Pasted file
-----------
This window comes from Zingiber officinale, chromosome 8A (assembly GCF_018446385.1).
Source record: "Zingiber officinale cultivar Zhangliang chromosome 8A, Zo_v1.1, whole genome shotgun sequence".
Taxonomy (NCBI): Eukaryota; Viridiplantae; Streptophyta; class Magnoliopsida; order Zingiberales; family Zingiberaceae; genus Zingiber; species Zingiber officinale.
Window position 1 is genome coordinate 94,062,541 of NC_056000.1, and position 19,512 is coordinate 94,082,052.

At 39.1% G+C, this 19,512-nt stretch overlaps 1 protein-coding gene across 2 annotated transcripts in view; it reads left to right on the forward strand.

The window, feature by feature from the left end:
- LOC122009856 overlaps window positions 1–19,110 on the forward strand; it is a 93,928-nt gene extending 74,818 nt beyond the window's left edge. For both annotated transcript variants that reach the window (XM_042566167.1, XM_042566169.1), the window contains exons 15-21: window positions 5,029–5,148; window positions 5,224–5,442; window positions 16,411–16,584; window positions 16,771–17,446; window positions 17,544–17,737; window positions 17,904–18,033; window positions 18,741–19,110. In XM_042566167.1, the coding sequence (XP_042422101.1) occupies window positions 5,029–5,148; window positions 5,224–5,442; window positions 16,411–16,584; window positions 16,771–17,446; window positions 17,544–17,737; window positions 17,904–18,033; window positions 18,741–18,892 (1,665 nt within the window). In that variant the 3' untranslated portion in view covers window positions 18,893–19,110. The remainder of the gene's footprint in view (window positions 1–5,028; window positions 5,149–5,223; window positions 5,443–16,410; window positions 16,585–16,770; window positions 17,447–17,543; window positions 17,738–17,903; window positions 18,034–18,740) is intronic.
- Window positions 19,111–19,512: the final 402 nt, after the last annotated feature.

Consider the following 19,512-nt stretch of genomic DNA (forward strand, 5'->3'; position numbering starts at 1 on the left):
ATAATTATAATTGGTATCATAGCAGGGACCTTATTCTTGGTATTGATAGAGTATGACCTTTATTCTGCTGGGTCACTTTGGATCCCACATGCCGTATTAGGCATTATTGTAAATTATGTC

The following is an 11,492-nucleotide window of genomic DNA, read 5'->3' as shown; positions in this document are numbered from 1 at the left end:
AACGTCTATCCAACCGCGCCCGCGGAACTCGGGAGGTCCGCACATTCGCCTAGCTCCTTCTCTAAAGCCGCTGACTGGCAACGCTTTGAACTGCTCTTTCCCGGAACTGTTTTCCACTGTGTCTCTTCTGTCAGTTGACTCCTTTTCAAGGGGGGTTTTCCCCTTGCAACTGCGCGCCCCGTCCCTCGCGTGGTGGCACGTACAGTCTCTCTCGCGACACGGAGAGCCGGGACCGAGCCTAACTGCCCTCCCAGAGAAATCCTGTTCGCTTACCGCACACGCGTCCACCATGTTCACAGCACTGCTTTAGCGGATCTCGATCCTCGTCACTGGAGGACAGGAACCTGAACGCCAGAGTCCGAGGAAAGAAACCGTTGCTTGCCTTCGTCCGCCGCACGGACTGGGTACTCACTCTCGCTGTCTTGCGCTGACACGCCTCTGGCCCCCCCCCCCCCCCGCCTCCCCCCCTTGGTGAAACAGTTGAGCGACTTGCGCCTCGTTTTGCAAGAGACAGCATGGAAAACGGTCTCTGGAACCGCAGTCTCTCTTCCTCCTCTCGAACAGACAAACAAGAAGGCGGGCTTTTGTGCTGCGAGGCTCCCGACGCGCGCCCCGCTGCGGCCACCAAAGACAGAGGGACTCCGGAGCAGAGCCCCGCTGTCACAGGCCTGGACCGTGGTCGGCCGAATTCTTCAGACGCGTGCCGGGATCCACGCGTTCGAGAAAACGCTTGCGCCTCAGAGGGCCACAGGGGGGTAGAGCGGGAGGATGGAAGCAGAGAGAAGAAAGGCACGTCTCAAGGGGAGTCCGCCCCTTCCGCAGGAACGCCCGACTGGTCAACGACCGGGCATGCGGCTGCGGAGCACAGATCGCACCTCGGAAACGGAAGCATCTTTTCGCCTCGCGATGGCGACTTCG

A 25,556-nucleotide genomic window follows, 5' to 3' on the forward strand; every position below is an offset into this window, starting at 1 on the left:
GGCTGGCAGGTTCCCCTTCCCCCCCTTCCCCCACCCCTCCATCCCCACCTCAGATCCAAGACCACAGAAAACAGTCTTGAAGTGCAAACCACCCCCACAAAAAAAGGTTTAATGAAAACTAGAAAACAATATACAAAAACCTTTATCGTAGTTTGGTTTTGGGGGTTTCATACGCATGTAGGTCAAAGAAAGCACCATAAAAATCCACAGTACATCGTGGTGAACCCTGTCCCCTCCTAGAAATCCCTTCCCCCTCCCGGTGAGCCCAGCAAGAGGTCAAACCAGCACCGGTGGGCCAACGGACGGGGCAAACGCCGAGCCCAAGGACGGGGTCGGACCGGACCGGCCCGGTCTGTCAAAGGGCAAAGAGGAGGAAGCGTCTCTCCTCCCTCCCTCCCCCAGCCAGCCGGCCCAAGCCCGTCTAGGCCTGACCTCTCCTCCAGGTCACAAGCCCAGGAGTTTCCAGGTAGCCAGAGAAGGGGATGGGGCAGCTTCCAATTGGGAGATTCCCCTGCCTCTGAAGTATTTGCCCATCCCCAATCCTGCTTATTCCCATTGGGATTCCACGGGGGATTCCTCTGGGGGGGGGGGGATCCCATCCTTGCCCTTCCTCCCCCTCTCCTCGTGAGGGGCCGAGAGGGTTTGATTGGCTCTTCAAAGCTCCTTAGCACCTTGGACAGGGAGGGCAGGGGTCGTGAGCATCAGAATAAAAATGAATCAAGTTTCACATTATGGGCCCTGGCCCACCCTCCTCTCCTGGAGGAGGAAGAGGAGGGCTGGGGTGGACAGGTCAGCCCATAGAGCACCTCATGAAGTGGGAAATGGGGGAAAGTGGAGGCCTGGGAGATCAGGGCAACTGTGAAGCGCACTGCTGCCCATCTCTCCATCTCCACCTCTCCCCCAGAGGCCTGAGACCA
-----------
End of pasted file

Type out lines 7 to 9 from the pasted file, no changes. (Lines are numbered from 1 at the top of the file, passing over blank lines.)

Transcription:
- LOC122009856 overlaps window positions 1–19,110 on the forward strand; it is a 93,928-nt gene extending 74,818 nt beyond the window's left edge. For both annotated transcript variants that reach the window (XM_042566167.1, XM_042566169.1), the window contains exons 15-21: window positions 5,029–5,148; window positions 5,224–5,442; window positions 16,411–16,584; window positions 16,771–17,446; window positions 17,544–17,737; window positions 17,904–18,033; window positions 18,741–19,110. In XM_042566167.1, the coding sequence (XP_042422101.1) occupies window positions 5,029–5,148; window positions 5,224–5,442; window positions 16,411–16,584; window positions 16,771–17,446; window positions 17,544–17,737; window positions 17,904–18,033; window positions 18,741–18,892 (1,665 nt within the window). In that variant the 3' untranslated portion in view covers window positions 18,893–19,110. The remainder of the gene's footprint in view (window positions 1–5,028; window positions 5,149–5,223; window positions 5,443–16,410; window positions 16,585–16,770; window positions 17,447–17,543; window positions 17,738–17,903; window positions 18,034–18,740) is intronic.
- Window positions 19,111–19,512: the final 402 nt, after the last annotated feature.

Consider the following 19,512-nt stretch of genomic DNA (forward strand, 5'->3'; position numbering starts at 1 on the left):